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Contents:
Program 1819

1. Rodeo Sisters
2. Our Town—Rogues' Harbor
3. Jesse James in Kentucky
4. Dave Does It!—Single Action Shooting
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Season 18 Menu

Henderson County

Producer: Valerie Trimble
Videographers: Prentice Walker, Steve Shaffer
Audio: Brent Abshear
Editor: Jim Piston


Rodeo Sisters

The Old West comes to life on this edition of Kentucky Life. We begin with a fast-paced rodeo story out of Henderson County. Meet Kendall and Kenzie Gentry, teen-age sisters who have won countless barrel racing titles.

In barrel racing, a rider takes a horse at full speed into a 180-degree turn around each of three barrels laid out in a clover-leaf pattern, striving for the fastest time. Don't look away when you're watching this event—winning times are about 13 seconds.

Kendall and Kenzie began competing and winning as very young girls. They trained their own horses, and are completely responsible for their care. They have also competed—and won—in the rodeo events of pole-bending and goat-tying, but barrel racing is what they enjoy the most.

You can appreciate their talents all the more when you can see it close-up from the horse's point of view. This segment features some exciting perspectives from cameras mounted on horseback—and on the barrels.

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Logan County

Producer: John Schroering
Audio: Roger Tremaine


Our Town—Rogues' Harbor

Russellville, the county seat of Logan County, was once known as Rogues' Harbor. How did this now-peaceful town get such a villainous name?

The story goes back over 200 years to the frontier days. Criminals—thieves, murderers, counterfeiters—who were not inclined to serve their prison time found the lawless parts of Kentucky the perfect place to hide out in the 1790s.

A local Methodist minister, alarmed by the number of ne'er-do-wells who were moving in, called the place Rogues' Harbor. The "rogues" badly outnumbered what little law enforcement there was—known as "regulator posses."

Redemption soon came. The religious revival known as the Second Great Awakening came to Logan County in June 1800 with a camp meeting featuring five days of emotional preaching at the Red River Meeting House.

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Logan County

Producer: Paul Smith
Videographer: John Schroering
Audio: Brent Abshear


Jesse James in Kentucky

Russellville was recovering from the Civil War when an old Confederate guerilla gang from Missouri that was up to no good made its way to town one day in 1868. Among the men, many believe, was the infamous Jesse James (1847-1882).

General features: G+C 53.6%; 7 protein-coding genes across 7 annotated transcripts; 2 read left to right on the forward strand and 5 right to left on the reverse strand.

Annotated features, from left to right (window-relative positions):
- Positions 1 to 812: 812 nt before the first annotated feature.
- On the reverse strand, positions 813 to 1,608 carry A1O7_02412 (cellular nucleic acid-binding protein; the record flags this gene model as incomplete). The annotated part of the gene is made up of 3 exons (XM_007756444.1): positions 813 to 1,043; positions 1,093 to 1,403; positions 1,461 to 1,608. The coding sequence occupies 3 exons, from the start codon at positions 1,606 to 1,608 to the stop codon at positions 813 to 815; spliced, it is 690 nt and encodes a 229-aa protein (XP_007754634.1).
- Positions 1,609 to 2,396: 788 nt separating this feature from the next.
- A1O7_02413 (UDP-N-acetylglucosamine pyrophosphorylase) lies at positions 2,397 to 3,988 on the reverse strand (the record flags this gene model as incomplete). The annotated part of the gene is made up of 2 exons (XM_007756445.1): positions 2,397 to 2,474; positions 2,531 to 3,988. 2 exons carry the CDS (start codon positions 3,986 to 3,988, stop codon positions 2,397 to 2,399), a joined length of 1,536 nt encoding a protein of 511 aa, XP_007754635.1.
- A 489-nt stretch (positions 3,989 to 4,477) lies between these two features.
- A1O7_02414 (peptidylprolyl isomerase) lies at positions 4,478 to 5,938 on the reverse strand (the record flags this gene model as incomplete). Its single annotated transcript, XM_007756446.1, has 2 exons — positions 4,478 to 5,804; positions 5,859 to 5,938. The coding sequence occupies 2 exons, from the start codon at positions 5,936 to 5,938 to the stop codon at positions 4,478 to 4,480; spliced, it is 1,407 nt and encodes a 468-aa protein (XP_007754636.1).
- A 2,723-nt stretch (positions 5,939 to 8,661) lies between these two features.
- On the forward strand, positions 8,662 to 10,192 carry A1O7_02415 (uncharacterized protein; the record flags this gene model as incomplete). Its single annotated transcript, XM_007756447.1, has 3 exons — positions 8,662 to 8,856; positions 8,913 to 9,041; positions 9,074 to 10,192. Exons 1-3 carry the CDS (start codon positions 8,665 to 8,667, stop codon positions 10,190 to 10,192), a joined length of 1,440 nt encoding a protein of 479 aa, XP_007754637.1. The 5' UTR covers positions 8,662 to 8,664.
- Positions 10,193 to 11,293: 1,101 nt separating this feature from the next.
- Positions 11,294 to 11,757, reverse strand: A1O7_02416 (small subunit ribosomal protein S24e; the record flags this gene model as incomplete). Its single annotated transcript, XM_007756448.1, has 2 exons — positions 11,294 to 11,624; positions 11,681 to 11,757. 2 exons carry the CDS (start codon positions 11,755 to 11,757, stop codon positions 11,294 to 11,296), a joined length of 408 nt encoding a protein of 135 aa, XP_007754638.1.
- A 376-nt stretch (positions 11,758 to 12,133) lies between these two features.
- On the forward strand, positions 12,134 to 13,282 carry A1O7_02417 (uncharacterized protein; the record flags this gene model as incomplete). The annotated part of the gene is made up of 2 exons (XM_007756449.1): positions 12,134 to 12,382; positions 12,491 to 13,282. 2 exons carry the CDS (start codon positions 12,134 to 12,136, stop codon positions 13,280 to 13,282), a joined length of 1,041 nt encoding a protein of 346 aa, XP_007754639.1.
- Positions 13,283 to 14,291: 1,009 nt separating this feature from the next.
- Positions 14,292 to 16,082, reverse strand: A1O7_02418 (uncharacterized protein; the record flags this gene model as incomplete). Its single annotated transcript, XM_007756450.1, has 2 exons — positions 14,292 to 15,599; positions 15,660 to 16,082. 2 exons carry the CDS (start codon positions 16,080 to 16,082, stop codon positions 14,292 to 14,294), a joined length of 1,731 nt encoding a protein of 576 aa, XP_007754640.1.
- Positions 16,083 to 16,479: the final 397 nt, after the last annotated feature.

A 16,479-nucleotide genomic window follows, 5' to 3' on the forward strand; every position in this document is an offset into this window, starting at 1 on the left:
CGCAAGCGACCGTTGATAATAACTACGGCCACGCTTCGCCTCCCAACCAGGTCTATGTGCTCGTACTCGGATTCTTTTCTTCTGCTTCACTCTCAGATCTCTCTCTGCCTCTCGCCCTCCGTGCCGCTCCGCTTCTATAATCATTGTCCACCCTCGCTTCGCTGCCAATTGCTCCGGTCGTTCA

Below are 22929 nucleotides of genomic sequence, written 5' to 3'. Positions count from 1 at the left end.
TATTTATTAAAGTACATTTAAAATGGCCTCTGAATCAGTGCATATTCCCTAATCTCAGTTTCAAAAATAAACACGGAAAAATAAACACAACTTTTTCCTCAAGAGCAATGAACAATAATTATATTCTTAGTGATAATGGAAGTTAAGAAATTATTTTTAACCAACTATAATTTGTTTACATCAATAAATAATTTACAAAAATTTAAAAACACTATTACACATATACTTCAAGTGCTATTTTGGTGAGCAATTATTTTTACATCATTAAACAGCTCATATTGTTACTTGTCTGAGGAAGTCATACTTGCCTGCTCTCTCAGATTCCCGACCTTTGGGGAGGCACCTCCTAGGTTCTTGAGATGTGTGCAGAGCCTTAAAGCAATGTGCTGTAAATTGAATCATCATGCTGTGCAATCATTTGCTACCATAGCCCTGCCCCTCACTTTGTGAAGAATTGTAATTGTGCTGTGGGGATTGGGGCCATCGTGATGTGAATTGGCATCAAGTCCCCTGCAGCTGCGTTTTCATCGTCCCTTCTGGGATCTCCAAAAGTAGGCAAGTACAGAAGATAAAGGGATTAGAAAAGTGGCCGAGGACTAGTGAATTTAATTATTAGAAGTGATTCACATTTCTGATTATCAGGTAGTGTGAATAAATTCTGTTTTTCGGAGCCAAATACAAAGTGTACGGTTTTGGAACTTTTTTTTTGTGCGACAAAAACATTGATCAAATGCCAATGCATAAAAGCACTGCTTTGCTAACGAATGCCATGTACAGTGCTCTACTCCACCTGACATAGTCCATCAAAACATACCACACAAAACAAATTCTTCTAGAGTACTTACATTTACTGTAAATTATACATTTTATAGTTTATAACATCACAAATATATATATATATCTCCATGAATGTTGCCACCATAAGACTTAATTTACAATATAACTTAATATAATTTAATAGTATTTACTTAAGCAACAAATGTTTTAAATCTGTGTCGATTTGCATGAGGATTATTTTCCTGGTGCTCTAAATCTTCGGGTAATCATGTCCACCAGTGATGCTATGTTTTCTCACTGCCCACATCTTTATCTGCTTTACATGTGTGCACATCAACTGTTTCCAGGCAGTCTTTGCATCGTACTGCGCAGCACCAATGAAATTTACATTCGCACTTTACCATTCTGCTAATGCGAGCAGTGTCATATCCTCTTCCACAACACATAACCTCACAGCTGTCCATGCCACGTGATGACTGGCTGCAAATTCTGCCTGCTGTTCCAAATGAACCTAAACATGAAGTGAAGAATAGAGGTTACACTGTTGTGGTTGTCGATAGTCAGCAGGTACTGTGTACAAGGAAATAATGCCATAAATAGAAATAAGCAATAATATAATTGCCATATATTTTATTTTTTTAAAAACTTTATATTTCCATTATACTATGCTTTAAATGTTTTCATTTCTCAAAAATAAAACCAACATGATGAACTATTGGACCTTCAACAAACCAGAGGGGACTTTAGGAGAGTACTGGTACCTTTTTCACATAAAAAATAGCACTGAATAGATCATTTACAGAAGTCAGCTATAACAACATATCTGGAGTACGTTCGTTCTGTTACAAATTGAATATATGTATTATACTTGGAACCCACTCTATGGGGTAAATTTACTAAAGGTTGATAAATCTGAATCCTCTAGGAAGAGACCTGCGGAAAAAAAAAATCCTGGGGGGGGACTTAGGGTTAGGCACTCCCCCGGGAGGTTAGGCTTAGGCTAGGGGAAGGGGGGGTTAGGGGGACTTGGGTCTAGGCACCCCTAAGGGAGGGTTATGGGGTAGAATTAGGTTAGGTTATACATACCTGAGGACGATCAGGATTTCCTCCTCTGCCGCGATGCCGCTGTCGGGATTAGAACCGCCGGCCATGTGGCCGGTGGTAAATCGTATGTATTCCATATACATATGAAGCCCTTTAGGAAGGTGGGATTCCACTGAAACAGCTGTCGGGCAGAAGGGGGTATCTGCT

The gang robbed the Nimrod Long Banking Co. of Russellville on March 20, 1868. The bank president, Mr. Long himself, was shot and wounded. Jesse James later denied being there. However, it is certain that Jesse knew Kentucky well. His father, a minister, was born in Logan County, and his aunt lived in Adairville, providing him a convenient Kentucky hideout.

Jesse's gang hit a Kentucky bank again on April 29, 1872, when they robbed the Deposit Bank of Columbia, and killed an unarmed cashier. On Sept. 3, 1880, they held up a stagecoach on the road from Mammoth Cave to Cave City.

The years went by in a blur of bank and train robberies as the outlaw's legend grew. It all ended for Jesse James in 1882, when he was shot in the back of the head in his own home in St. Joseph, Missouri, by a trusted ally who wanted to collect bounty money.

The Russellville bank robbery is re-enacted every year at the Logan County Tobacco and Heritage Festival. The Adairville home where Jesse hid out with his aunt's family still stands today.

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Jackson County

For more information:
Hooten Old Town

Producers: Valerie Trimble, Angelic Phelps
Videographer: John Schroering
Audio: Noel Depp
Editor: Jim Piston


Dave Does It!—Single Action Shooting

Enjoy our version of an old action-oriented spaghetti Western when Dave Shuffett joins the Hooten Old Town Regulators of McKee in a Single Action Shooting Competition.

In this target shooting competition, people use firearms typical of those used in the taming of the Old West. Single action firearms must be manually cocked before each shot. Hooten Old Town has a shoot-out each month at its facility just outside McKee.

The Single Action Shooting Society is as much about preserving cowboy heritage as it is target shooting. Participants adopt an identity appropriate for the 19th century. Hooten Old Town is set up to look like an Old West town, with a saloon, jail, blacksmith, and hangman's gallows.

Armed with his cowboy alias, Driftin' Dave, and sporting cowboy clothes, Dave tries his hand at some Old West marksmanship.

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SEASON 18 PROGRAMS: 18011802180318041805180618071808180918101811181218131814181518161817181818191820

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